We saw Beaver, Otters, Eagles and lots of other wildfowl. No Moose or deer were seen on this trip but that was to be expected. Without having a real itinerary it was nice to just travel and explore at our own pace. This was probably the most relaxing and stress free trip to the BWCA that I’ve ever been on.
I was talking with our oldest son about 2 months back. He had just returned from a trip to the Boundary Waters with a group of friends that didn’t go as well as he’d hoped. I commented about him and I doing a trip together and he agreed. I went about getting a permit as well as a rental canoe and lodging and planning out an itinerary.
Long story short, we spent the past week canoeing and fishing up in the Boundary Waters together and it turned out to be one of the best trips ever. The fishing was tough due to them still being in their summer pattern/deep water. We earned every single fish we caught. I don’t have all of the pictures yet so will only post a few of the main ones.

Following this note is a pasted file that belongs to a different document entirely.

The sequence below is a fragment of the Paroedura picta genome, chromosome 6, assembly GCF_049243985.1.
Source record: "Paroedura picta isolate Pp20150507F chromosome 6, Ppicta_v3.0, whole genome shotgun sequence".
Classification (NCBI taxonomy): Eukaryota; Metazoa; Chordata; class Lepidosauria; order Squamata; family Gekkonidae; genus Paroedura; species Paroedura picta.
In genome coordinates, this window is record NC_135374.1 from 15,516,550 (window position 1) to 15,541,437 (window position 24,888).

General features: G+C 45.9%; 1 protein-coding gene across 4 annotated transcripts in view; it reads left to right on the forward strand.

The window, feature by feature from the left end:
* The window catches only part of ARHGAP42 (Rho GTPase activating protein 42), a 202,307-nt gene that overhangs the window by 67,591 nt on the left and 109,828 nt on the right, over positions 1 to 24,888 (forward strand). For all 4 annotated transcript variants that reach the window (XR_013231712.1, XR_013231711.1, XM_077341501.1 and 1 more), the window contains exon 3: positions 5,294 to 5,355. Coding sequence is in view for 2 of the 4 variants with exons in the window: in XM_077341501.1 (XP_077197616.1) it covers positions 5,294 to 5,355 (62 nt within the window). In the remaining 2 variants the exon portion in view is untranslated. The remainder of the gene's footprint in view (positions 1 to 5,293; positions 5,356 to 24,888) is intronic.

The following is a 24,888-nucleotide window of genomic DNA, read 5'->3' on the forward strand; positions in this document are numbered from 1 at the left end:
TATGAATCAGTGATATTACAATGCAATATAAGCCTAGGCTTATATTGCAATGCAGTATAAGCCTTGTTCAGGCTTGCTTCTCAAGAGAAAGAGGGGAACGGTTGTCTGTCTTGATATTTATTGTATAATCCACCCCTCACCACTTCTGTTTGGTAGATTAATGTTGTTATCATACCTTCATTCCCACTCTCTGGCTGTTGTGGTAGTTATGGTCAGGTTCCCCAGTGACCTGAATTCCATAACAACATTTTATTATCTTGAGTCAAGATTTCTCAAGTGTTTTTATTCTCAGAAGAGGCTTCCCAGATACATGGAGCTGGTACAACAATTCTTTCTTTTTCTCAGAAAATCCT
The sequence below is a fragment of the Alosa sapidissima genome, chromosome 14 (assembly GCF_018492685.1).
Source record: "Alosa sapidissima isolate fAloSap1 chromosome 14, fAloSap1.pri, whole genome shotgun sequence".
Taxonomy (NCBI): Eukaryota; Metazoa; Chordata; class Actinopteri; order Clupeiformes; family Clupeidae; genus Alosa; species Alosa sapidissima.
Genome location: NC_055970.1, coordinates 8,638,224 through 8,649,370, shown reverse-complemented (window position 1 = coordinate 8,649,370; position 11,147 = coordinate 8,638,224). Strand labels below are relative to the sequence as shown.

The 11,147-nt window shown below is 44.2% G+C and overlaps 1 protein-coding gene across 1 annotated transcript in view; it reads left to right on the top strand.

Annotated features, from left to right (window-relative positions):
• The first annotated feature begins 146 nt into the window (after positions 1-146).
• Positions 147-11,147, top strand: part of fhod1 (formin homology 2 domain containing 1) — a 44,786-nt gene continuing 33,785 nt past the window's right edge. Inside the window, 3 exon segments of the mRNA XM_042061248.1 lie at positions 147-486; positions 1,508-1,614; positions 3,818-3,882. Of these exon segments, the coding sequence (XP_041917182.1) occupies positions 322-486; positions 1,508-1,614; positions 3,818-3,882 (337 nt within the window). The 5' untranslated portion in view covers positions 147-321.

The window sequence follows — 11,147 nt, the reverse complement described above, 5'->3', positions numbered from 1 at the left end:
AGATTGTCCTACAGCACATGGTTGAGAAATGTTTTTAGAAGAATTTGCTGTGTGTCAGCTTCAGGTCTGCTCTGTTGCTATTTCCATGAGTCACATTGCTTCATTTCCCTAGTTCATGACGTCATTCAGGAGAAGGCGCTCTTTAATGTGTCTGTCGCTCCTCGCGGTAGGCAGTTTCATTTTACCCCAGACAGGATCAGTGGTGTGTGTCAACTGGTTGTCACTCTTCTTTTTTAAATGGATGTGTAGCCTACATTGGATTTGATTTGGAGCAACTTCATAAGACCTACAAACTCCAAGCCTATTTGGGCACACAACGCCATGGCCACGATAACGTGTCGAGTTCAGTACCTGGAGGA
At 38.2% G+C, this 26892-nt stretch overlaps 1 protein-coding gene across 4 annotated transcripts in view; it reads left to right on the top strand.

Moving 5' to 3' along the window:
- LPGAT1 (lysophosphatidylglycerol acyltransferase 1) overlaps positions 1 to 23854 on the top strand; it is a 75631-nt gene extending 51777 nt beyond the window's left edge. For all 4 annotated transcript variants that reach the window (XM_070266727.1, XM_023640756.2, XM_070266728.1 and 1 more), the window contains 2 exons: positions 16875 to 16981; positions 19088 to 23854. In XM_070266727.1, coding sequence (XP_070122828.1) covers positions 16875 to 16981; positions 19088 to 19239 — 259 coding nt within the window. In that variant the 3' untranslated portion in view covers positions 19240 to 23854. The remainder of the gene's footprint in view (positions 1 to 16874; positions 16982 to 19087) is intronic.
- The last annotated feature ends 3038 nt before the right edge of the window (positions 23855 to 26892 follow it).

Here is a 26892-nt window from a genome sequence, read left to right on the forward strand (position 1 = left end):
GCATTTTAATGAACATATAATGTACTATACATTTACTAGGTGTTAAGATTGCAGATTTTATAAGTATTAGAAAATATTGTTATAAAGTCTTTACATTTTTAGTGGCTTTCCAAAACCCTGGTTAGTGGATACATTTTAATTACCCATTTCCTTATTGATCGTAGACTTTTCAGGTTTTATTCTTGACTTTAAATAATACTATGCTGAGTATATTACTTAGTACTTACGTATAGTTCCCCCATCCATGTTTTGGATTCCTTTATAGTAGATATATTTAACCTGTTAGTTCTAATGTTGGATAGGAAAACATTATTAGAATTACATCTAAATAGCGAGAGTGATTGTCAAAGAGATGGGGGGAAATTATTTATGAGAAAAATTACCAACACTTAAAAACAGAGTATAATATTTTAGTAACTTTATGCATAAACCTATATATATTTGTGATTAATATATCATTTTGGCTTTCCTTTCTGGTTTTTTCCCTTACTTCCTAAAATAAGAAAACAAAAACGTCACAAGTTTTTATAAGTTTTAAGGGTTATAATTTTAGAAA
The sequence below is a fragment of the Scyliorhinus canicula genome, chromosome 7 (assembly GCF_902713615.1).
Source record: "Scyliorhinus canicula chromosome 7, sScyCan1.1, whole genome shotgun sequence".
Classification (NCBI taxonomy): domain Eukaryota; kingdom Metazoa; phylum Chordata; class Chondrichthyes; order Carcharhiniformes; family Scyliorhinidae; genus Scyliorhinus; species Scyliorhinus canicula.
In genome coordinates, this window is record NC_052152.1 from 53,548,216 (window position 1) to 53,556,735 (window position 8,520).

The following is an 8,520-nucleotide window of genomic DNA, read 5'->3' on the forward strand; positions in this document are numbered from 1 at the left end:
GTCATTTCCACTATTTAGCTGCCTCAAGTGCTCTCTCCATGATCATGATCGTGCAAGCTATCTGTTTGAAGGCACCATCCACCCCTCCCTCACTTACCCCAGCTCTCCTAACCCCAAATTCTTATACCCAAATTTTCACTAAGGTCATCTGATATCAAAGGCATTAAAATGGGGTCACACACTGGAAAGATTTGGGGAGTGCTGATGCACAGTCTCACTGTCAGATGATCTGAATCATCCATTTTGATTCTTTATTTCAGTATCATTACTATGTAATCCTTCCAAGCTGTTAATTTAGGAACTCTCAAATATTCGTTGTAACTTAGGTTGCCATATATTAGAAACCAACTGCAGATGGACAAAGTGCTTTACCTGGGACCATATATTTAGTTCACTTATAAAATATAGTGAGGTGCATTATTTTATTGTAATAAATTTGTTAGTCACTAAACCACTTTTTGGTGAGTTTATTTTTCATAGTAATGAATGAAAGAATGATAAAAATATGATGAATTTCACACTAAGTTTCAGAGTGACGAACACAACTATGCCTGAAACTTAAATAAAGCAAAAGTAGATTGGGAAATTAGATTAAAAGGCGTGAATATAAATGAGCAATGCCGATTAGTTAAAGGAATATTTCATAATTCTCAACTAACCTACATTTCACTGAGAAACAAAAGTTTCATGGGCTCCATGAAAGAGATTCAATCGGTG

I am currently surrounded by gear that needs cleaning, drying, sorting and stowing. I have a pile of things to do before I can write a proper blog post but I will do that ASAP. Feels kind of strange knowing that I was in Des Moines at 0530 and home by noon. At least I have 2 more days to get things caught up. See ya soon!
My youngest son’s Scout Troop was planning a trip to the Boundary Waters and parts of Quetico. I vowed to make sure he was ready even though I had my hesitations due to his age and stature.
I took him on several float trips down one of our local rivers, teaching him the necessary strokes and when to use them. I taught him how to read the water and how to avoid obstacles. How to navigate through rapids and eddies and how to pick the most efficient line. A kid is a kid and you never really know for sure if they’re actually listening or not.